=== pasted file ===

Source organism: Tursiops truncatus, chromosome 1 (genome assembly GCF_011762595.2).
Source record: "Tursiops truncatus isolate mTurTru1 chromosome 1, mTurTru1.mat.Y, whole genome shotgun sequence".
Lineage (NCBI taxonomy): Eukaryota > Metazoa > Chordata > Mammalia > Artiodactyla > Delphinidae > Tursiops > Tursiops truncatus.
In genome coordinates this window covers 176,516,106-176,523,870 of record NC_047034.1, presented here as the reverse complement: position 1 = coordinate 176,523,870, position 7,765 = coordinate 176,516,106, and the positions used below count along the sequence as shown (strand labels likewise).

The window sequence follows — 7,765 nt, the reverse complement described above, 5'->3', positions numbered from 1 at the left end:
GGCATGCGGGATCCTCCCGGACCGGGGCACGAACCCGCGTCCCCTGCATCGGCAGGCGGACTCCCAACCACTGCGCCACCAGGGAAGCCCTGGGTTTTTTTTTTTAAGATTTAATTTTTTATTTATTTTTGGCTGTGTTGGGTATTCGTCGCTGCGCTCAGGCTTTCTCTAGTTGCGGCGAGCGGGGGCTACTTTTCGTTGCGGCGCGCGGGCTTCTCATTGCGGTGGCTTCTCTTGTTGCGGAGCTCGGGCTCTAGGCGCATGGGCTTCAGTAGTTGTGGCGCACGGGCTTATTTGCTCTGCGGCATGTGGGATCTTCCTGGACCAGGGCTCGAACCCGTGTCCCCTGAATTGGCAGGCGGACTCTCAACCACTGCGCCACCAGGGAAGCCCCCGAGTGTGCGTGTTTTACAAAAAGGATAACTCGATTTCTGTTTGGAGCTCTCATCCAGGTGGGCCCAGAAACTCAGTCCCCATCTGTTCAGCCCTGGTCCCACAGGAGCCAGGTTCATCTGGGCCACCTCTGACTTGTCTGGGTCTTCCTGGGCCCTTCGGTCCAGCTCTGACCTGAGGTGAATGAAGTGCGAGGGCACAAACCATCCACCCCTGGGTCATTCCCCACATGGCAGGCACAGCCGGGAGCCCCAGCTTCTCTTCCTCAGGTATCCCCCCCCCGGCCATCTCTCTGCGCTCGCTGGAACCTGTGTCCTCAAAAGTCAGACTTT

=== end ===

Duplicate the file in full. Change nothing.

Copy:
Source organism: Tursiops truncatus, chromosome 1 (genome assembly GCF_011762595.2).
Source record: "Tursiops truncatus isolate mTurTru1 chromosome 1, mTurTru1.mat.Y, whole genome shotgun sequence".
Lineage (NCBI taxonomy): Eukaryota > Metazoa > Chordata > Mammalia > Artiodactyla > Delphinidae > Tursiops > Tursiops truncatus.
In genome coordinates this window covers 176,516,106-176,523,870 of record NC_047034.1, presented here as the reverse complement: position 1 = coordinate 176,523,870, position 7,765 = coordinate 176,516,106, and the positions used below count along the sequence as shown (strand labels likewise).

The window sequence follows — 7,765 nt, the reverse complement described above, 5'->3', positions numbered from 1 at the left end:
GGCATGCGGGATCCTCCCGGACCGGGGCACGAACCCGCGTCCCCTGCATCGGCAGGCGGACTCCCAACCACTGCGCCACCAGGGAAGCCCTGGGTTTTTTTTTTTAAGATTTAATTTTTTATTTATTTTTGGCTGTGTTGGGTATTCGTCGCTGCGCTCAGGCTTTCTCTAGTTGCGGCGAGCGGGGGCTACTTTTCGTTGCGGCGCGCGGGCTTCTCATTGCGGTGGCTTCTCTTGTTGCGGAGCTCGGGCTCTAGGCGCATGGGCTTCAGTAGTTGTGGCGCACGGGCTTATTTGCTCTGCGGCATGTGGGATCTTCCTGGACCAGGGCTCGAACCCGTGTCCCCTGAATTGGCAGGCGGACTCTCAACCACTGCGCCACCAGGGAAGCCCCCGAGTGTGCGTGTTTTACAAAAAGGATAACTCGATTTCTGTTTGGAGCTCTCATCCAGGTGGGCCCAGAAACTCAGTCCCCATCTGTTCAGCCCTGGTCCCACAGGAGCCAGGTTCATCTGGGCCACCTCTGACTTGTCTGGGTCTTCCTGGGCCCTTCGGTCCAGCTCTGACCTGAGGTGAATGAAGTGCGAGGGCACAAACCATCCACCCCTGGGTCATTCCCCACATGGCAGGCACAGCCGGGAGCCCCAGCTTCTCTTCCTCAGGTATCCCCCCCCCGGCCATCTCTCTGCGCTCGCTGGAACCTGTGTCCTCAAAAGTCAGACTTT